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The ninth piece in the collection of the "Panegyrici Veteres" [see DREPANIUS] bears the title Nazarii Panegyricus Constantino Augusto. It was delivered at Rome (100.38) at the beginning of the fifth year of the Caesars, Crispus and Constantine, which commenced on the 1st of March A. D. 321 (cc. 1, 2). It is chiefly occupied with the praises of Constantine, the father, who is proposed as the bright exemplar of every virtue to his sons. The circumstance that the emperor was not present (100.3, comp. 100.36), renders the grossness of the flattery somewhat less odious. With regard to the author we find two notices in the version of the Eusebian Chronicle by Jerome, the one under A. D. 315, "Nazarius insignis rhetor habetur ;" the other under A. D. 337, "Nazarii rhetoris filia in eloquentia patri coaequatur," both of which we may fairly conclude refer to the author of this oration. Ausonius also notices incidentally an "illustrious" rhetorician, Nazarius, who may be the same person. (Prof. Burdig. xiv.)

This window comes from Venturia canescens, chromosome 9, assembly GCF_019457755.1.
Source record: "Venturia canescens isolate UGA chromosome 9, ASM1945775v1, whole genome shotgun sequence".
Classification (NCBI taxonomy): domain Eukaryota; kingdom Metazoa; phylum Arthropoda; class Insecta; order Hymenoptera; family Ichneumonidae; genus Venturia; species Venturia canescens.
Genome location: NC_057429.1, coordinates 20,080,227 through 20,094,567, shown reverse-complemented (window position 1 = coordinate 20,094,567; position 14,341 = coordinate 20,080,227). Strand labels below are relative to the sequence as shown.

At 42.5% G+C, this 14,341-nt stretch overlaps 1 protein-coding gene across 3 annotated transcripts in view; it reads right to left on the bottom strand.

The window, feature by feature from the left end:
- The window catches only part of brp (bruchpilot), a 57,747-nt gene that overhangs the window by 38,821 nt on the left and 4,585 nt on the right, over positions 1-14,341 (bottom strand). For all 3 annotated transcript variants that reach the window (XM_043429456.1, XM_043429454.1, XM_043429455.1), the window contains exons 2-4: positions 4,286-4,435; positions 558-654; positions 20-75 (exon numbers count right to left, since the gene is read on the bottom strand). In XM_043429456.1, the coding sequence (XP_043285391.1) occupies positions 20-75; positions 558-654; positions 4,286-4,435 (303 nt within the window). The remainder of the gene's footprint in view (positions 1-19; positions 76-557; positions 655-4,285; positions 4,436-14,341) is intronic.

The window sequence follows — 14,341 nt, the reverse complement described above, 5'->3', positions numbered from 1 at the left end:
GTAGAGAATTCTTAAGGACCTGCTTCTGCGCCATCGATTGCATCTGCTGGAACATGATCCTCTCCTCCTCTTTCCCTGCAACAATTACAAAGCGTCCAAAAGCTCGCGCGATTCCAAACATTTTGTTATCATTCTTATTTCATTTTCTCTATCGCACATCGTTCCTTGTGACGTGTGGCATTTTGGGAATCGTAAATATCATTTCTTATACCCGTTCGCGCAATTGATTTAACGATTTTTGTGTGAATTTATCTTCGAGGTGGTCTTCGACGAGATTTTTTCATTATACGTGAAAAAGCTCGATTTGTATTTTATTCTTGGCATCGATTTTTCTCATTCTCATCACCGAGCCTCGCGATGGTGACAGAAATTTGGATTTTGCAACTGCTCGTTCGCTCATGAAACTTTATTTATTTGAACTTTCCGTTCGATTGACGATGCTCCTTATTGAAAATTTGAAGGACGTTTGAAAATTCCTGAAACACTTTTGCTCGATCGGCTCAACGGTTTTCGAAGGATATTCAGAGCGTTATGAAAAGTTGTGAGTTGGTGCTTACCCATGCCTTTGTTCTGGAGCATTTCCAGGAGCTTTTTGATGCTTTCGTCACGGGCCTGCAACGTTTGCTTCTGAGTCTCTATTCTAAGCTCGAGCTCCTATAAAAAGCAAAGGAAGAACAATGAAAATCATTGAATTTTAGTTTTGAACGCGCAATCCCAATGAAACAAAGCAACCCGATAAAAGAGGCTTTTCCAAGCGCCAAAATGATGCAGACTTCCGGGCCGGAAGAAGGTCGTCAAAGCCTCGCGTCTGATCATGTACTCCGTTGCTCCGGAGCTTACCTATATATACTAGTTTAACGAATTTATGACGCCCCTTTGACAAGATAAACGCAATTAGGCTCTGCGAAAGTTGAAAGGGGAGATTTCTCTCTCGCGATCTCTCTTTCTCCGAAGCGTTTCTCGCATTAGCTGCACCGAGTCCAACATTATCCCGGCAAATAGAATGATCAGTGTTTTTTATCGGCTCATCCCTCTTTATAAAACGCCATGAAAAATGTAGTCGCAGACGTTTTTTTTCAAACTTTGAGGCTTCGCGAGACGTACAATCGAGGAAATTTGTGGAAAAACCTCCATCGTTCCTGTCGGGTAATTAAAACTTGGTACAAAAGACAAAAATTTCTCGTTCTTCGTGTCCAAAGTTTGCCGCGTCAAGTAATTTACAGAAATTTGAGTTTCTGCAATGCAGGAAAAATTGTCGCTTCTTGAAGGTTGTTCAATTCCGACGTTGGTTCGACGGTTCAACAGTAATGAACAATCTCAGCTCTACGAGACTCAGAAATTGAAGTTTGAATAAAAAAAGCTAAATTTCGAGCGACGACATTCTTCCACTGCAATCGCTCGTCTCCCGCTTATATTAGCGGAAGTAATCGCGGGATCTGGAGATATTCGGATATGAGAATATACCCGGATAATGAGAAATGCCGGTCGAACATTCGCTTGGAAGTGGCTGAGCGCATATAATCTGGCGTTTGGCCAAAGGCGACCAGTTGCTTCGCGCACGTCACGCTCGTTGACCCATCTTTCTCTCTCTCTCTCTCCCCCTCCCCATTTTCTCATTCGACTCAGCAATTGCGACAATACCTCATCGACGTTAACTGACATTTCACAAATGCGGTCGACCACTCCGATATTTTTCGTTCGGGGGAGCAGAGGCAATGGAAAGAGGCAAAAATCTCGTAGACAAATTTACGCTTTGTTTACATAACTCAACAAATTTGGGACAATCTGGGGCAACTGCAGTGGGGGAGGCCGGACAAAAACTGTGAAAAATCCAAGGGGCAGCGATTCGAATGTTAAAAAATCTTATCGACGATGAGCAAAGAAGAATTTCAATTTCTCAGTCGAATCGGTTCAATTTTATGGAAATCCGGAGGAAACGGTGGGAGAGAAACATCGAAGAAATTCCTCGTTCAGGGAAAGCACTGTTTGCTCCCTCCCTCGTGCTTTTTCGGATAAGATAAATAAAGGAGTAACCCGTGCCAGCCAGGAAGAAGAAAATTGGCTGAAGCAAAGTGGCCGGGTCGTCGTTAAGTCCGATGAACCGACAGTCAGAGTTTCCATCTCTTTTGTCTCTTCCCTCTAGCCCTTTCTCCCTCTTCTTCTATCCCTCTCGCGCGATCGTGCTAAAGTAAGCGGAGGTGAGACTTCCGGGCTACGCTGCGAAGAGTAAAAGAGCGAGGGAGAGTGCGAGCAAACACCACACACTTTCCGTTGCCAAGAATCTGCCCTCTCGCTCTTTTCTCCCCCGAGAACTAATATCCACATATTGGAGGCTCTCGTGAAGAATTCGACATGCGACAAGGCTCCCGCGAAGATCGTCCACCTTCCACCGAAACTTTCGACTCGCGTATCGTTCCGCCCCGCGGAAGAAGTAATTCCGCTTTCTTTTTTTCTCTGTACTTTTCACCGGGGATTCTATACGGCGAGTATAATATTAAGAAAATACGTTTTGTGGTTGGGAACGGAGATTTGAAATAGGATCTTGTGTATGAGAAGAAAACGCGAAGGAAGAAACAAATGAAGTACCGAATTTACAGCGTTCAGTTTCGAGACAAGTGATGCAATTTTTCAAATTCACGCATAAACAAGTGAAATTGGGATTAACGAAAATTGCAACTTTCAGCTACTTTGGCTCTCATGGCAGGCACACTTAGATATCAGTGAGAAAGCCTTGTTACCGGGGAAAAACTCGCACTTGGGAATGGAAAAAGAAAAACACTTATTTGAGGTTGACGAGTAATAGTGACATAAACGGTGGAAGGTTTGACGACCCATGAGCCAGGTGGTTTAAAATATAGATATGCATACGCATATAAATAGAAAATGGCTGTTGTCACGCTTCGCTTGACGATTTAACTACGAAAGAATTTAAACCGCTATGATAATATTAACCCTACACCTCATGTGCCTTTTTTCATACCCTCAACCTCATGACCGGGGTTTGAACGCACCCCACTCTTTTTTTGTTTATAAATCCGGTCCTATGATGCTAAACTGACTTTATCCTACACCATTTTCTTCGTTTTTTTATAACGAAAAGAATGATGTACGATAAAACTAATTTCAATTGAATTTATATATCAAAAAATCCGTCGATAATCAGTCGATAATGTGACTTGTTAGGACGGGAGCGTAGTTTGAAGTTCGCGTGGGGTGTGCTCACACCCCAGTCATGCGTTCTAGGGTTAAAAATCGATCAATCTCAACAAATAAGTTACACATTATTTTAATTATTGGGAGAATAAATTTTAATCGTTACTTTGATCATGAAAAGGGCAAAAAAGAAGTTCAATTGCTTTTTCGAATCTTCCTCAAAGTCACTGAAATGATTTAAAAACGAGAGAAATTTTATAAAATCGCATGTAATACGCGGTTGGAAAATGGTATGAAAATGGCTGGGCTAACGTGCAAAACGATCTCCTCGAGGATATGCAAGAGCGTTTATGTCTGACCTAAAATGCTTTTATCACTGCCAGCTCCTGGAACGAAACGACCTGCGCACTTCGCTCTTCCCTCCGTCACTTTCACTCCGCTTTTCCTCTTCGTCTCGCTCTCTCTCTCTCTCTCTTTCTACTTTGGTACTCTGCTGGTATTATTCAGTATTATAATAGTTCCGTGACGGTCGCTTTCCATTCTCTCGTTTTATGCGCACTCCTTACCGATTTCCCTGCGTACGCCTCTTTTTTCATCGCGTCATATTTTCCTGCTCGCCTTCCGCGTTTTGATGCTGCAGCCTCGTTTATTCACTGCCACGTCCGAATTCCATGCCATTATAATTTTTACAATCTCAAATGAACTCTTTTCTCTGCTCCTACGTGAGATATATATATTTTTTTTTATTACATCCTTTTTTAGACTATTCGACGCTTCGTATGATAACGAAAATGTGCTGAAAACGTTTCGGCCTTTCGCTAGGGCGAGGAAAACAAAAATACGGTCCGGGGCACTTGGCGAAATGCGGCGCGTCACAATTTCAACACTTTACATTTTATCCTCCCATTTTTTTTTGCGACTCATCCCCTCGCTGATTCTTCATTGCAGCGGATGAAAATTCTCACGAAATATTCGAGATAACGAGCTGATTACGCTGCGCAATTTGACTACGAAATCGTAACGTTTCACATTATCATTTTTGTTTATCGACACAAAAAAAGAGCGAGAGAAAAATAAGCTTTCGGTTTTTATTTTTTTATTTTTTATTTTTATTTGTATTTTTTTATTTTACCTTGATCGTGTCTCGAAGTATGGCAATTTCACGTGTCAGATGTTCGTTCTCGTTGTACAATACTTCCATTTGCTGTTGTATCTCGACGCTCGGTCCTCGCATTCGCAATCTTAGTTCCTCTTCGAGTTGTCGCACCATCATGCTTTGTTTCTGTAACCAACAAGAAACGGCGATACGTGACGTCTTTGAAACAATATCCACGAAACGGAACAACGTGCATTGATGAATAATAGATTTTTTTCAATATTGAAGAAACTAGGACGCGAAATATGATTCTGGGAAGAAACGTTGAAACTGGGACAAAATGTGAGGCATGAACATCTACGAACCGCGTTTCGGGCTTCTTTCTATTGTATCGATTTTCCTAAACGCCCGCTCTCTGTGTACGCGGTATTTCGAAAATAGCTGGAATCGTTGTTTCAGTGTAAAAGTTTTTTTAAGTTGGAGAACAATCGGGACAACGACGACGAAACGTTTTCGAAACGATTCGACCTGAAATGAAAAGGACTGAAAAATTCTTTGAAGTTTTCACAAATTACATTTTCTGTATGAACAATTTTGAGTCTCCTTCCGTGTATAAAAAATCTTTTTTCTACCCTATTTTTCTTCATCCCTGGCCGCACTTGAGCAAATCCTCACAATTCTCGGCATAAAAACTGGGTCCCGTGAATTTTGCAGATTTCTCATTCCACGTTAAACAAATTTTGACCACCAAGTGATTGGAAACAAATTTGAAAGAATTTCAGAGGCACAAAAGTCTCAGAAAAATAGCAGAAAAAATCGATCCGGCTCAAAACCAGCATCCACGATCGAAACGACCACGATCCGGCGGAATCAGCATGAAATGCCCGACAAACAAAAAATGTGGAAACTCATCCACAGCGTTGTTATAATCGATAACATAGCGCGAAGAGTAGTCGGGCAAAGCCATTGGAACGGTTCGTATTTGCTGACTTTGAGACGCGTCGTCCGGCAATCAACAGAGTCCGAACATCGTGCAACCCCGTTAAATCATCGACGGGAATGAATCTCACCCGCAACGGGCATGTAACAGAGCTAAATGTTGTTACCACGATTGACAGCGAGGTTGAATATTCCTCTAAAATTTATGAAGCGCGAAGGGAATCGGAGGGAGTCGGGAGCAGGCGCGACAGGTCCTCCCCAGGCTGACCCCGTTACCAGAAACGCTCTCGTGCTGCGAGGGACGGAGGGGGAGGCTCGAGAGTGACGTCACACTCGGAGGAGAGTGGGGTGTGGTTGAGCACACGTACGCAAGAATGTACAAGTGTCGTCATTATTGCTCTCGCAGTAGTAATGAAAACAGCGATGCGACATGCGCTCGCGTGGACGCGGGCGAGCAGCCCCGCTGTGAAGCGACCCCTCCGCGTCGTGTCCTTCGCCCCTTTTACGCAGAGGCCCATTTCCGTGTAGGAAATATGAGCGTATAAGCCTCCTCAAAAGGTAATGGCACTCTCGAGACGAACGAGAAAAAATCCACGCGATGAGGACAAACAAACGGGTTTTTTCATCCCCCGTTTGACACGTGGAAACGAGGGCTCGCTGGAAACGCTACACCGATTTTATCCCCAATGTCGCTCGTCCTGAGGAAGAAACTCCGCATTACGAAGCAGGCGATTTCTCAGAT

The eighth piece in the above collection, styled Incerti Panegyricus Constantino Augusto dictus, from the resemblance in style as well as from an expression in the ninth (100.30), is generally believed to be also the work of Nazarius. It was pronounced at Trèves by a native of Gaul (100.1), in the year A. D. 313, and celebrates in the most turgid language the victory over Maxentius. (For authorities and illustrations see the references at the end of DREPANIUS, EUMENIUS, MAMERTINUS.)


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